Why facts, terminology and objectivity matter: Keith Richburg and Peter Dickinson about the role of the media in covering conflicts


The mass media have a very strong influence on public opinion about ongoing events, and, sometimes, can influence their further development. For this reason, journalists must be aware of the level of their responsibility and carefully comply with professional standards when covering conflicts, noted Keith Richburg, former journalist at The Washington Post (1990 – 2013), fellow at the Institute of Politics at Harvard University and a lecturer of International Reporting at Princeton University, author of “Out Of America: A Black Man Confronts Africa”, and Peter Dickinson, publisher of “Business Ukraine” and “Lviv Today” magazines, at a discussion at Ukraine Crisis Media Center.

Keith Richburg reminded examples from recent history when media directly provoked escalation of the conflict, mentioning the case of Rwanda and current situation in Myanmar, and an opposite example, when journalists decided to remain silent about the events to prevent further escalation (unrest in Detroit, USA, in 1967). He also gave an example how media community in South Africa contributed to establishing dialogue after the conflict, supporting “Peace Cafes” and publishing materials with answers of both sides to the same questions, which were collected separately in interviews. “One of the most crucial things that media can do in the midst of a conflict and afterwards is to collect evidence, eye-witnessed testimonies what really went on. If there are war crimes being committed, if there are atrocities being committed – we need to have that documented. Journalists are often the first people on the scene,” noted Keith Richburg.

According to Mr. Richburg, the main rules for the journalists covering conflicts are priority of personal security, keeping balance between covering the events and non-disclosure of information which is a military secret, and careful use of terminology. “We need to remain skeptical all the time as journalists and make sure, who is giving me this information, can I confirm that these images are real in some other way and so on. It’s very difficult to do in some situations, but we can’t be so quick to rush things in. We must stick to the truth and be as fact-based as possible, and not to get swept by using the terminology that one side or another side wants”, Mr. Richburg emphasized. One more important aspect, especially for visual content, is to provide exact information about the place where events take place in order to avoid distorted perception of the overall situation, for instance, when hostilities are taking place in a limited area, while another part of the city/country continues its normal life.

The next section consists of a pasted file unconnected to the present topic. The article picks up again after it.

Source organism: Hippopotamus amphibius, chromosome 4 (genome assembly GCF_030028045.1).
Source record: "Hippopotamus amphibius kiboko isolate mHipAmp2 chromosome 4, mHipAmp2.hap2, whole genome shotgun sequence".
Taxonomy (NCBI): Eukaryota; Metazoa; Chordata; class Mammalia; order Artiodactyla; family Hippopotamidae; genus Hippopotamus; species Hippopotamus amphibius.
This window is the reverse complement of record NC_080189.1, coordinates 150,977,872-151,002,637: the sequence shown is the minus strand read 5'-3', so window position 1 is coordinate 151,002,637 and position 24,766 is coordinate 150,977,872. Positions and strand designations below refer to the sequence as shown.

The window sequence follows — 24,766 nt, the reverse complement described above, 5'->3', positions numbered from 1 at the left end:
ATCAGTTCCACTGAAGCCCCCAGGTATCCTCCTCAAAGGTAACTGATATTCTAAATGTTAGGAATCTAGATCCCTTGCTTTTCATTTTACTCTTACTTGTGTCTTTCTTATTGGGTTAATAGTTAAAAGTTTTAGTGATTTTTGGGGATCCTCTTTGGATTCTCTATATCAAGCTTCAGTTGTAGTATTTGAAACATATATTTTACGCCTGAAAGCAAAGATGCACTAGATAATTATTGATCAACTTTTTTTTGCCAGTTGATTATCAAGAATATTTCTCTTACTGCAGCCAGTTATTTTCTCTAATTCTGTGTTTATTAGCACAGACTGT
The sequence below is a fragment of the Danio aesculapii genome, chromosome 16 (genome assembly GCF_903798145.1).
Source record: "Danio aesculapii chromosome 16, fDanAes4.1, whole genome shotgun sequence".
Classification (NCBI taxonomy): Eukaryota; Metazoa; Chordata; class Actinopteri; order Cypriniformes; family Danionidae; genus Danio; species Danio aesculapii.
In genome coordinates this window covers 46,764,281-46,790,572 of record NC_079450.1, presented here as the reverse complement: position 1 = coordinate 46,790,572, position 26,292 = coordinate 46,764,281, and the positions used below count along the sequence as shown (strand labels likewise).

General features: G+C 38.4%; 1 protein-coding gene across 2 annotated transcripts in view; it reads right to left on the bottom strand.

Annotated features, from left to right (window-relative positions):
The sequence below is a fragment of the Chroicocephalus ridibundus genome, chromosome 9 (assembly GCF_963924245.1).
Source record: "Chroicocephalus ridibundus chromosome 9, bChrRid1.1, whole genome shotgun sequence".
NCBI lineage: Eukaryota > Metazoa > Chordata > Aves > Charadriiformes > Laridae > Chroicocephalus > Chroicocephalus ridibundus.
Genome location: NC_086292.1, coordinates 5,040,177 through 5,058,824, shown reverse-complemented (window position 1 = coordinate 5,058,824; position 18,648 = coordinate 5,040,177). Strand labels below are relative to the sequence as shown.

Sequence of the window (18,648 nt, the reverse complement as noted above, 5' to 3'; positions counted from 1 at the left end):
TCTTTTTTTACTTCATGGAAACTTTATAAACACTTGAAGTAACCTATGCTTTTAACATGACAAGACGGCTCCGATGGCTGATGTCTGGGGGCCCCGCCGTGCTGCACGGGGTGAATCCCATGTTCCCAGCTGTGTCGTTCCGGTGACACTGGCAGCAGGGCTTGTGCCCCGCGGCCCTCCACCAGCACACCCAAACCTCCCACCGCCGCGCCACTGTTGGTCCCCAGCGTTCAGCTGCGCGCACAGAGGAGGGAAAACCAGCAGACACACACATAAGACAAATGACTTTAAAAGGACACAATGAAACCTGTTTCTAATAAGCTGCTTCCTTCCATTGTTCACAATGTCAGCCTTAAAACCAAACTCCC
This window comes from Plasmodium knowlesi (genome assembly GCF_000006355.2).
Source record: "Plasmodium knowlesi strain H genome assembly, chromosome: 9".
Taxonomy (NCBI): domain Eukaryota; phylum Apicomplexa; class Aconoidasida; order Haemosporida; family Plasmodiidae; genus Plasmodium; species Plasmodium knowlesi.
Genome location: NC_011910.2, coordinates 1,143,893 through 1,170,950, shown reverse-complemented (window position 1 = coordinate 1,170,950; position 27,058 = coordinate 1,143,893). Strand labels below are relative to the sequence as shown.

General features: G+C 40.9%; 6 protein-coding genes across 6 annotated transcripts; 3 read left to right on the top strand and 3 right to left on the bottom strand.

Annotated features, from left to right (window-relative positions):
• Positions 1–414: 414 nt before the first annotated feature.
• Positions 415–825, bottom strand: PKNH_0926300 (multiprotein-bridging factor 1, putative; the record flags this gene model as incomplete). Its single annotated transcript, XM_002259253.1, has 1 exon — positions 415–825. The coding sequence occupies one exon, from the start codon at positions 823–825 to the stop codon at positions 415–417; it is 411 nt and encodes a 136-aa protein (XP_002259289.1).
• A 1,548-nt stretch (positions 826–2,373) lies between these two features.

As an example of how powerful the influence of the media on public opinion may be, Mr. Dickinson recalled the situation from his own experience in early 2014, during Maidan revolution. At that time he was chief editor at Ukraine-based TV channel of the Jewish community, Jewish News One. Once they started receiving calls from Russian Jewish community and suggestions to leave Ukraine as soon as possible in order to avoid persecution by “Ukrainian fascist”, as Russian state-controlled media called Maidan protesters. “We were in Kyiv, literally on Maidan, but being told we “didn’t know what was happening on Maidan”, because on Russian TV they have the truth. And these were not stupid people, these were senior members of the Russian Jewish community, obviously educated and very experienced people. But they believed these things”, he noted. According to Mr. Dickenson, Ukraine was especially vulnerable in that situation, because it was literally unknown to the international audience. “Ukraine was essentially a “blank sheet”, and when Russia wished to draw a swastika on that sheet, they could do so, because there was nothing to counter that. Russia could say what it wanted, and that it was the task for Ukraine to say “No, that is not true”. And the person who comes and says “This is not true” is always less believed that the first person,” he noted. In addition, a part of Western society with strong anti-American opinion was more likely to sympathize and support Russia, and therefore to believe narratives promoted by its media. According to Peter Dickinson, nowadays Ukraine’s position in the international information space still remains uncertain. He mentioned as an example the recent situation with FIFA issuing a warning to Croatian football player for having shouted a slogan “Glory to Ukraine!”, and how several media covered this fact.

In experts’ opinion, media literacy is the second important tool to counter proparanda and fake news, in addition to responsible work of journalists, and many countries have already started developing these courses. “Learning how to read on the Internet is as important as reading a book used to be. People may forward something on Twitter without checking is it a legitimate news source, what’s the URL along this, who are the persons reposting it or liking it. If you know that this is reposted by a bunch of racist or facist groups, you may want not no repost that. And these are basic things you can do when you get a piece of information”, emphasized Keith Richburg.

 “We need to look at informing our general public from a very young age how they consume infromation, because the experience of Ukraine has shown us that this is not just about alternative opinion –  this is a war machine. The conflict in Ukraine is the purest information-driven war that the world has ever seen, and it should be a warning to everybody. We are all vulnerable to this, and Ukraine is now in the position where it can help the rest of the world to protect itself by learning from the problems here”, noted Peter Dickinson.